In prior eras, women veterans may have been affirmatively told they were “not veterans” and/or that they were “not eligible” for VA services. This has created a gap in who knew that they were eligible and consequently enrolled, and is at least in part to blame for lower numbers of women veterans participating in VA healthcare than might have been expected. (Those numbers are growing, however, and including many older women veterans who now realize they are eligible). Because of this, I asked women veterans in my survey whether they had been told at the time they left the military that they were eligible for VA healthcare services, and also whether they had enrolled in services. (Those enrolled still may choose to get their healthcare elsewhere, but administratively they are now considered enrolled.)

As a point of information, in my survey, approximately six in 10 (59.7%) were told that they were eligible, and four in 10 were not told (40.3%). Separately, more than three-quarters of my respondents (75.9%) were enrolled in VA healthcare, while one-quarter (24.1%) were not. These figures are important because VA research is often limited to just those who are enrolled and participating in services and it’s important to also be able to include those who are for whatever reason, including wrong information, non-participants.

Of the subgroup of approximately 400 women veterans who had experienced housing instability and furthermore stayed in an unsafe relationship, characterized by IPV, during their time of unstable housing or homelessness — and answered questions about VA eligibility and enrollment — slightly more than half (53.3%) said they were not told they were eligible for VA services, versus 46.7% who were told. Similarly, of this same group who reported staying in an unsafe relationship, most (87.7%) were enrolled in VA services, while 12.3% were not.

Service-connected disability

In my study, of the women who reported IPV during periods of unstable housing and homelessness, almost three-quarters (72.9%) are today receiving compensation for a service-connected disability. (No relationship between IPV and service-connected disability is implied, but as mentioned earlier it might provide more options regarding leaving an unsafe relationship.) When I asked about what rating they had received, almost 300 women veterans in the subgroup of those who had stayed in an unsafe relationship provided their current ratings:

Another important consideration that deserves more exploration is what relationship, if any, there is to women veterans’ experience of military sexual trauma? Military sexual trauma is time-limited terminology, referring to experiences that occurred during military service, but intimate partner violence can happen before, during, or after military service. The question to ask would be is intimate partner violence happening more or less among women veterans who report experiencing military sexual trauma? And there are arguments that could be made either way about whether it would be likely to increase or decrease the risk. Again, more research needs to be conducted on this, because there is very little to date to analyze.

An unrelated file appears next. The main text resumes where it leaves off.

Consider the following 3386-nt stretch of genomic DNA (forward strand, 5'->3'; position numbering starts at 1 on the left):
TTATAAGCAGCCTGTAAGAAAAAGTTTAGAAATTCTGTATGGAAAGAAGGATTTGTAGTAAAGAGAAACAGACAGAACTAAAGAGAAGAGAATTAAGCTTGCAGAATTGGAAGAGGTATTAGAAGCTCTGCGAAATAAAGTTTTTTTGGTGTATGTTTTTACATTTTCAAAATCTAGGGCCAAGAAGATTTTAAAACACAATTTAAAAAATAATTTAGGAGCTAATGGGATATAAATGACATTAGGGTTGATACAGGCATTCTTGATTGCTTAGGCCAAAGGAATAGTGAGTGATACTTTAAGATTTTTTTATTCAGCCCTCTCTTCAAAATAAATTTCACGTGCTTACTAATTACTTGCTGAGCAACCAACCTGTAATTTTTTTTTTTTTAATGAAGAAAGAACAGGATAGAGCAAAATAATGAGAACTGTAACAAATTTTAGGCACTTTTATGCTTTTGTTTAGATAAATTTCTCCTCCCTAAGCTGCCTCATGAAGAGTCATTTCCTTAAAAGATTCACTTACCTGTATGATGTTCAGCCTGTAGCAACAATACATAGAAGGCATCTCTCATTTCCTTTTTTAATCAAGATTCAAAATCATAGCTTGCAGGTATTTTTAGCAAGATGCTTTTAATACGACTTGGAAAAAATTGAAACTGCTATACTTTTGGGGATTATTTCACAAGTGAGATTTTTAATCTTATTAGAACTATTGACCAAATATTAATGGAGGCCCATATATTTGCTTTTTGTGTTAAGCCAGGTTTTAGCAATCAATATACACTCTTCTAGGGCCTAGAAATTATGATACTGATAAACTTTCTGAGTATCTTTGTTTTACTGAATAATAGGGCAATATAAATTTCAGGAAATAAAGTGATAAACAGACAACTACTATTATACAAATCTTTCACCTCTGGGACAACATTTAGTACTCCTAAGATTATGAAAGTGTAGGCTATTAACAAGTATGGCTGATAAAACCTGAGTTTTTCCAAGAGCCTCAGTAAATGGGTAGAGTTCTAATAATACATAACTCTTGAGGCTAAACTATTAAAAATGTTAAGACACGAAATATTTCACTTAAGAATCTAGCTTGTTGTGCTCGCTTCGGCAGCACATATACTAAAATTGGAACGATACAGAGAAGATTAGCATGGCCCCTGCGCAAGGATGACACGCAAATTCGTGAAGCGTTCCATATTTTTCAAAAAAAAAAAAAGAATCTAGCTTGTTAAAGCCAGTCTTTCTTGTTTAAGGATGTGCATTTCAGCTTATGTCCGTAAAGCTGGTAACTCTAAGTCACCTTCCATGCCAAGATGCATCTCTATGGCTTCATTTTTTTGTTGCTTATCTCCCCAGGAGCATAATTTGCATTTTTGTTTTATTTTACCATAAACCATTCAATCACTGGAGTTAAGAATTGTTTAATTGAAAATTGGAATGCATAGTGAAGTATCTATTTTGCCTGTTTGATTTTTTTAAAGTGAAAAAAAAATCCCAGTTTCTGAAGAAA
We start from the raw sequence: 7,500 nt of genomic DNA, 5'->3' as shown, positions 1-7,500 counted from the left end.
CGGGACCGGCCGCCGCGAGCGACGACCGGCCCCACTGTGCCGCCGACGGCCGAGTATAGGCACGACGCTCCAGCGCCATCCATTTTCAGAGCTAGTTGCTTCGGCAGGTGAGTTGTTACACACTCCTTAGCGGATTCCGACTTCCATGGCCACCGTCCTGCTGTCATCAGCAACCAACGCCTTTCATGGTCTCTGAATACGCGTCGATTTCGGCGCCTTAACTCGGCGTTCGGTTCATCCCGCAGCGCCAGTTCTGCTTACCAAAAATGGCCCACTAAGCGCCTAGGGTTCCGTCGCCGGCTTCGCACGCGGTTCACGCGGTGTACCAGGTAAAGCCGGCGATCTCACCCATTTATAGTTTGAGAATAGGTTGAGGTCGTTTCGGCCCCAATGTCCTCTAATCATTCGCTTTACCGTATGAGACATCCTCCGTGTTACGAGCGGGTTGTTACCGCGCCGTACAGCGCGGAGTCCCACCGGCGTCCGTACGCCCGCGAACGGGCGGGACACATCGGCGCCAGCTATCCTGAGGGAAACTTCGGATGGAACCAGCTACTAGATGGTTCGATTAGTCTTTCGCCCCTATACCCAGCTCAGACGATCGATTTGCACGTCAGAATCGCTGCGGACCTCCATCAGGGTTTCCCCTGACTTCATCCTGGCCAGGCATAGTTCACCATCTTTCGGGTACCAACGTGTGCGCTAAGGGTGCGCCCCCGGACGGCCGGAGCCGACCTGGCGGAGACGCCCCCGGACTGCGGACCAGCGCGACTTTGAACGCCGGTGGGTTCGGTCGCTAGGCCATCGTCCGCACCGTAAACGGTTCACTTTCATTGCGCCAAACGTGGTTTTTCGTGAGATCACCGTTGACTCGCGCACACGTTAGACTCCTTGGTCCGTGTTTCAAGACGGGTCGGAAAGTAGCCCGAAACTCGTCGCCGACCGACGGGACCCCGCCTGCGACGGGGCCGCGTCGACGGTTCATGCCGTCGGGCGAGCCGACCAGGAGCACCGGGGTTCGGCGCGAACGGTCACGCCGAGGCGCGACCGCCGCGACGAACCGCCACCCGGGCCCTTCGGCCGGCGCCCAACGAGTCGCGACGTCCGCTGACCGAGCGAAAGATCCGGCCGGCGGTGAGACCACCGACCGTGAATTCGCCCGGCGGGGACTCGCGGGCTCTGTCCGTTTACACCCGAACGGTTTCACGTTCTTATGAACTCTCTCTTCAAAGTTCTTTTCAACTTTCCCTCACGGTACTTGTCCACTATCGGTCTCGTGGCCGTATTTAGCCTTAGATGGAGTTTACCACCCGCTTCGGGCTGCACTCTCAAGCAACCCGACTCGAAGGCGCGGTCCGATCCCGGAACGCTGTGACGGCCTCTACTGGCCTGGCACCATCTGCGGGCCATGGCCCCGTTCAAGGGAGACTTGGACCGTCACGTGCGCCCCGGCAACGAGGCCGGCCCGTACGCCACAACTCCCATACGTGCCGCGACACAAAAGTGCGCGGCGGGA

One of the implicit challenges with teasing out the relationship among military sexual trauma, intimate partner violence and homelessness among women veterans is that MST is not just under-reported but likely to be under-reported by quite a bit. (You can read RAND material to learn more about under-reporting of MST.) A recent report by Blais et al. mentioned various reasons why. In their study, nearly 1/4 of the female veterans in the self-selected sample indicated that they did not disclose their MST status when screened. (Non-disclosure was highest among those who reported that their assailant was a fellow unit member.)

For more information:

Although IPV is not a “women veterans-only” issue, there is gender-specific information for women veterans on VA’s site, here.

You can learn more about what Military Sexual Trauma (MST) is here.

The so-called “Wheel of Power and Control” can be a very eye-opening introduction to the causes and conditions of intimate partner violence for all people, irrespective of gender or veteran status. It’s linked below.